Different solutions have been proposed to overcome this latter difficulty. One has to combine metadynamics with other type of REM, leading to a combination of solute tempering and metadynamics.47 In solute tempering,48 the parts of the Hamiltonian that describe the solute–solvent and solvent–solvent interactions are rescaled across the replicas in such a way that the number of replicas needed scales as the square root of the number of solute degrees of freedom.

The combination of PT with WTE (PT-WTE) has been proven to be particularly effective.33 In PT-WTE, the energy fluctuations can be enhanced in order to always guarantee an effective overlap of the energy distributions between neighboring replicas. Moreover, the quantity Δj,k that in standard PT determines the swapping probability (Eq. 1.16) is reduced by a tunable parameter. These two properties lead to an effective diffusion in temperature space, regardless of the number of degrees of freedom of the system.

An alternative approach is bias exchange,49 wherein a replica exchange scheme is implemented among multiple metadynamics simulations that bias different sets of CVs. In this case, swap exchange probabilities are derived assuming instantaneous equilibrium for each metadynamics simulation.

APPLICATIONS

  1. Top of page
  2. Abstract
  3. INTRODUCTION
  4. THEORY
  5. THE HEART OF THE MATTER
  6. APPLICATIONS
  7. MATERIAL SCIENCE
  8. CHEMICAL REACTIONS
  9. BIOMOLECULAR DYNAMICS
  10. SOFTWARE
  11. NOTE
  12. Acknowledgements
  13. REFERENCES
  14. FURTHER READING

Even if relatively recent, metadynamics has found many applications in different fields. At the time of writing this review, the first metadynamics paper3 has been cited about 400 times according to ISI Web of Knowledge SM. Discussing or even mentioning all the studies based on metadynamics goes beyond the scope of (and the space reserved for) this work. Here, we just want to illustrate the main fields of application and present few recent metadynamics-based papers. The choice we are forced to make does not reflect the quality of the work, but it is meant to give an overview of the different fields and represent the activities of as many different groups as possible. We apologize if in doing so we do not do full justice to many very good papers that have been left out.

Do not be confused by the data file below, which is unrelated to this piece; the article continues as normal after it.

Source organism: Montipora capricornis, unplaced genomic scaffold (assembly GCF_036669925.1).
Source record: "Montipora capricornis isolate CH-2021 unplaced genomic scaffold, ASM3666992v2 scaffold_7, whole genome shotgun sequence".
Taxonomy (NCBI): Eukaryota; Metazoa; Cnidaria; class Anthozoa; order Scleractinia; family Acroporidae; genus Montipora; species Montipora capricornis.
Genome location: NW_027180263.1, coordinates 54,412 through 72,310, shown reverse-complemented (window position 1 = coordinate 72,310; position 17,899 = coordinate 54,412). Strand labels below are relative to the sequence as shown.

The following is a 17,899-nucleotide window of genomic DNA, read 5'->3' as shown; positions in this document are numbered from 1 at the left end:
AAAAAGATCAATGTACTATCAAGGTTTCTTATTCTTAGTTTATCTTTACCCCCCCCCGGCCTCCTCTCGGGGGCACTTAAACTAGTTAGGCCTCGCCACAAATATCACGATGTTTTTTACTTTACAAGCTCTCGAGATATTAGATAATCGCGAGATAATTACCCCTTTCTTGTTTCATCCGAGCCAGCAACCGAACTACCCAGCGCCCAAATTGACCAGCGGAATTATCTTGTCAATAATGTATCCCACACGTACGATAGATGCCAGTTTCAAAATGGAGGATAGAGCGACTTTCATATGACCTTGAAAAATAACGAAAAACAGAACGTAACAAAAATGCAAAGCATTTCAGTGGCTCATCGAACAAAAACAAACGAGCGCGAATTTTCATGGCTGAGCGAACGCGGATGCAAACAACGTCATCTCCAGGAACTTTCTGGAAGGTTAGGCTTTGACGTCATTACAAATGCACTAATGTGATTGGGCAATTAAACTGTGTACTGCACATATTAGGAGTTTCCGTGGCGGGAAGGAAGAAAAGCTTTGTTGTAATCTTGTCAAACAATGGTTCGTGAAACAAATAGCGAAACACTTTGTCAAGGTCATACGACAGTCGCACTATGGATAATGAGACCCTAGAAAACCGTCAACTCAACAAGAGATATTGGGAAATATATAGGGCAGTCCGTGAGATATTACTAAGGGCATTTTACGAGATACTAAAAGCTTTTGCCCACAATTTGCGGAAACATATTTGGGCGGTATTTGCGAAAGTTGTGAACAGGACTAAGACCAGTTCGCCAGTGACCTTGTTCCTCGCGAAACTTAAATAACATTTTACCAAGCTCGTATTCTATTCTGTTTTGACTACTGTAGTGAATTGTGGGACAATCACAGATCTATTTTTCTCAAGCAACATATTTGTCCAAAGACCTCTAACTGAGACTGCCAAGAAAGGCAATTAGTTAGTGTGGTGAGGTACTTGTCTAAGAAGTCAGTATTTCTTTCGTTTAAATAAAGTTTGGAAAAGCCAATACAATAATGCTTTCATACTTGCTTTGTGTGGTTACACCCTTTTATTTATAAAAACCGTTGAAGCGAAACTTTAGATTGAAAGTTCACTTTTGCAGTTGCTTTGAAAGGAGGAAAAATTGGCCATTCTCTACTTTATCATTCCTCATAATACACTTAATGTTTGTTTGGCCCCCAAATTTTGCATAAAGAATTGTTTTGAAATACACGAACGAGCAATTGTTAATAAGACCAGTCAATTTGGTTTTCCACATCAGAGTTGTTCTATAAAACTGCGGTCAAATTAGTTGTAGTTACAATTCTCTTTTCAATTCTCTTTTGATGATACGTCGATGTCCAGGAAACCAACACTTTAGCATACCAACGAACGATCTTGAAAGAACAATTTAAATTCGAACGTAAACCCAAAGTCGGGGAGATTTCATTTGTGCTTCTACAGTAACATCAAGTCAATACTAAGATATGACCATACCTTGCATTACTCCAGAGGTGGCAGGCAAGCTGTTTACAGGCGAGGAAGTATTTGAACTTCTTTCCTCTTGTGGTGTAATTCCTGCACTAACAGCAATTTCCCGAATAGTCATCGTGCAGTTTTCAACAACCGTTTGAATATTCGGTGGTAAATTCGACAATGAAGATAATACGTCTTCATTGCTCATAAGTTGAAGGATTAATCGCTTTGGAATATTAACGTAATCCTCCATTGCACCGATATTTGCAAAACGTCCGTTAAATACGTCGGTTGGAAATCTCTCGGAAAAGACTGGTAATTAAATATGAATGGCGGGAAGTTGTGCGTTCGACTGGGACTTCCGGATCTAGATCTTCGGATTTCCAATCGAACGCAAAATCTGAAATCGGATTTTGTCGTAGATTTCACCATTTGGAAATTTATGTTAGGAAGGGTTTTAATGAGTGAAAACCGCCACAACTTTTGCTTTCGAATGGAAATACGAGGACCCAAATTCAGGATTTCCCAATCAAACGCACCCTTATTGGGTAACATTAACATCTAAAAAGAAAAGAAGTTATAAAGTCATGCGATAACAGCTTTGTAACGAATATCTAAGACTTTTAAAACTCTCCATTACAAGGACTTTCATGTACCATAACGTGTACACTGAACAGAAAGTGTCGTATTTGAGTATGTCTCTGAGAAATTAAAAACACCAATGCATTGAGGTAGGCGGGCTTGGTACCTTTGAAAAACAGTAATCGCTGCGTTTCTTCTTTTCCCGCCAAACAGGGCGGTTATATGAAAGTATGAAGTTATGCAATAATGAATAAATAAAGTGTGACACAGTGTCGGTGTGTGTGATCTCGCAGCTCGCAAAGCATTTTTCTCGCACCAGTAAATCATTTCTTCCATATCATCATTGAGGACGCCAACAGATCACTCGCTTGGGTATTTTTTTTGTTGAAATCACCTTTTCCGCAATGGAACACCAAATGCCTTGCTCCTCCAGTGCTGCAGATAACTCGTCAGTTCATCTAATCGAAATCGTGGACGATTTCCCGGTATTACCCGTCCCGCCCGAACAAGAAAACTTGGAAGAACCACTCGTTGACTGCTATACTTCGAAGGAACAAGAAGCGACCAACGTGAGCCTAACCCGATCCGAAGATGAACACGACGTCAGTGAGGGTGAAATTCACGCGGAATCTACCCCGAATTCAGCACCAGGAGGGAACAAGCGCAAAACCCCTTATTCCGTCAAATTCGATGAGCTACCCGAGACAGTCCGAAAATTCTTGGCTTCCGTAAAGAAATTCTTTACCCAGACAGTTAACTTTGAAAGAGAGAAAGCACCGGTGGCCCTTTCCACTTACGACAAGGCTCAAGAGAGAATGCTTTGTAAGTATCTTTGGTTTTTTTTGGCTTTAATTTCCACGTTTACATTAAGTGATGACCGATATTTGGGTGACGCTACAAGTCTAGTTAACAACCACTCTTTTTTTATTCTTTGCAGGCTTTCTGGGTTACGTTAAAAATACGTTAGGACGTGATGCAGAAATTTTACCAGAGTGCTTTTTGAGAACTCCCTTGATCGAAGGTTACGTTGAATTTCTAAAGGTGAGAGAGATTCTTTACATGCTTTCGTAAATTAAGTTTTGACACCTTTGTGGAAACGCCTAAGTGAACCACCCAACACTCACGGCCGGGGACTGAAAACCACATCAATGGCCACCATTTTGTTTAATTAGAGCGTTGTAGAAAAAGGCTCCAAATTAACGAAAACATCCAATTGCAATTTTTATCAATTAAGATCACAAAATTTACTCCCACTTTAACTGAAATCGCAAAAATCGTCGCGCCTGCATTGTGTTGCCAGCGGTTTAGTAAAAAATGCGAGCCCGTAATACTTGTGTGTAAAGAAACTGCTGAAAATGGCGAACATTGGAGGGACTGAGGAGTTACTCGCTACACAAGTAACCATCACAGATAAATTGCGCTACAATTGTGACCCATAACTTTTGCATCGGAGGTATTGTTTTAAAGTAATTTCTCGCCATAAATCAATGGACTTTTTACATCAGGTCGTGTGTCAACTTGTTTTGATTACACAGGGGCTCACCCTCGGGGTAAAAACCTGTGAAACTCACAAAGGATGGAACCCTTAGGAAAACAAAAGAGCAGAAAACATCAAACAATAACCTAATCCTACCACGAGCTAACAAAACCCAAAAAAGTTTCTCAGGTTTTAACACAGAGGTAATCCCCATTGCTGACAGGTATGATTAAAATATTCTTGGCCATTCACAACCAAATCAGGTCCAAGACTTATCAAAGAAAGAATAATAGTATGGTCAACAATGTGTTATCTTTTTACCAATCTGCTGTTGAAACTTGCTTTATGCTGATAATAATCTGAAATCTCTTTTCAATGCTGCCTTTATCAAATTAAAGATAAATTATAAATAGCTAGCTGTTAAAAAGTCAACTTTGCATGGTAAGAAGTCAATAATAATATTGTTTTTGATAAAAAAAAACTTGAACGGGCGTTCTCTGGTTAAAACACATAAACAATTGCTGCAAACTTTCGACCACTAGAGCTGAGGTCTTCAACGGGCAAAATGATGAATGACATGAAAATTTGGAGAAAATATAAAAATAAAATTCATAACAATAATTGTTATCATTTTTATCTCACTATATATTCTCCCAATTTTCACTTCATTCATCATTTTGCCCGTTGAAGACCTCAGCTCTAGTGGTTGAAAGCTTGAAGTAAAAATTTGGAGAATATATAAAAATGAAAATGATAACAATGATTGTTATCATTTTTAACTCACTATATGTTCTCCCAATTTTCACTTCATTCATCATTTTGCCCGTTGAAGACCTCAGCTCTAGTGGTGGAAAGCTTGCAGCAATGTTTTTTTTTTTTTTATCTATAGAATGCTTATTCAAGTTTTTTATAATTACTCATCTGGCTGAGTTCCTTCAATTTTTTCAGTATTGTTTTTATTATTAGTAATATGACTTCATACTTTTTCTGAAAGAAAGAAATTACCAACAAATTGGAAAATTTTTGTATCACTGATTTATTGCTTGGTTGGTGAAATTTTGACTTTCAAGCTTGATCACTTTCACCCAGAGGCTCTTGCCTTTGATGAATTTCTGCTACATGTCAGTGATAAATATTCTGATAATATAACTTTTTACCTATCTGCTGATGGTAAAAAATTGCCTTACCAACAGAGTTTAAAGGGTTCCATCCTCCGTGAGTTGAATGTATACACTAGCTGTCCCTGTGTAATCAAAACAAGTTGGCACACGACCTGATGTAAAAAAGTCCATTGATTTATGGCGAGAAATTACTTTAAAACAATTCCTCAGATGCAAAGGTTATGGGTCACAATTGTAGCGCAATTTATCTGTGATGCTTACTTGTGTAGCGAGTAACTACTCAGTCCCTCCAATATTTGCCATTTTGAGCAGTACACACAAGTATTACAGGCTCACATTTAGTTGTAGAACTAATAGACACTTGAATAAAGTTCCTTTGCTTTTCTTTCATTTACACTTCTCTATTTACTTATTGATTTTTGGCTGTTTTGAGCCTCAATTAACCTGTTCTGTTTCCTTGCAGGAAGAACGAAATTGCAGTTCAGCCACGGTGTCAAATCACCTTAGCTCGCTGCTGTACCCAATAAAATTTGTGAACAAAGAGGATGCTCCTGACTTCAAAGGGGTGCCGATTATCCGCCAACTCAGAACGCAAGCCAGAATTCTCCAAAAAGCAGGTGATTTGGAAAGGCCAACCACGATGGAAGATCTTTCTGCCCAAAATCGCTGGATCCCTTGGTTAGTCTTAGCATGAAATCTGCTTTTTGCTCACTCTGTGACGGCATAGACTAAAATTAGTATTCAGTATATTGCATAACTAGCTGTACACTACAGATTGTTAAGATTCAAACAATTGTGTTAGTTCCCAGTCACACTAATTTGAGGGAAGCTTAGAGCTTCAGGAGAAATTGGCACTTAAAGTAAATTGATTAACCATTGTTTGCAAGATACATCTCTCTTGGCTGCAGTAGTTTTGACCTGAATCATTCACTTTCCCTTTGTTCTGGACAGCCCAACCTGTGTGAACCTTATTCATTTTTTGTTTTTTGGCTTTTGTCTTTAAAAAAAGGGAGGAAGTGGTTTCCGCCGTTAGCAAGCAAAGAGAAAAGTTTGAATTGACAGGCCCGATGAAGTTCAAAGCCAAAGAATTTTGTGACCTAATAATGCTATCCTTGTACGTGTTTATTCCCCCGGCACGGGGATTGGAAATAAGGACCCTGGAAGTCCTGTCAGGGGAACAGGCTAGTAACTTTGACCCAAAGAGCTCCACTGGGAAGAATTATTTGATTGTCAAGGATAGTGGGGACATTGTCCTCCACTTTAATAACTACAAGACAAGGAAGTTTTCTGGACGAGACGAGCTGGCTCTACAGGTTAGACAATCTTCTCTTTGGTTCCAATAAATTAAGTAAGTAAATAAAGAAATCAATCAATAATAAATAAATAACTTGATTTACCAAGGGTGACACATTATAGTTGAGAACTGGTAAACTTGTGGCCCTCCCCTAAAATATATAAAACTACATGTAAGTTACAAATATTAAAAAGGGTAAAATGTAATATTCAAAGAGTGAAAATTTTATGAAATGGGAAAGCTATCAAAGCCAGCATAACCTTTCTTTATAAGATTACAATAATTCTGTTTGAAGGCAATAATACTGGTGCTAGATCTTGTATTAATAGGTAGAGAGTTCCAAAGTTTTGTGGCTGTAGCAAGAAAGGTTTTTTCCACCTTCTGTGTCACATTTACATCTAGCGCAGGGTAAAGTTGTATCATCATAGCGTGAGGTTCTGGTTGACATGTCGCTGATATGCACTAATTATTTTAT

MATERIAL SCIENCE

  1. Top of page
  2. Abstract
  3. INTRODUCTION
  4. THEORY
  5. THE HEART OF THE MATTER
  6. APPLICATIONS
  7. MATERIAL SCIENCE
  8. CHEMICAL REACTIONS
  9. BIOMOLECULAR DYNAMICS
  10. SOFTWARE
  11. NOTE
  12. Acknowledgements
  13. REFERENCES
  14. FURTHER READING

Metadynamics has found widespread applications in the field of material science. In particular, since its early days metadynamics has been successfully applied in predicting equilibrium crystal structures at a given thermodynamics condition.50,51 It must be noted that in MD simulations, due to the periodic boundary conditions, heterogeneous nucleation is suppressed, resulting in large free-energy barriers between stable structures. A viable solution to overcome those barriers is to apply the metadynamics bias in the space of the lattice vectors, resulting in six independent CVs. Some of the earlier applications of this protocol can be found in Ref 52. Other applications include the study of the stacking-fault structures intermediate between the perovskite and postperovskite phases of MgSiO3,53 monohydrated lithium hydroxyde,54 phosphorus phase IV,55 silica,51,56 5-fluorouracil,57 α-cristobalite,58 cadmium selenide,59 carbon dioxide,60 carbon,61 and calcium.62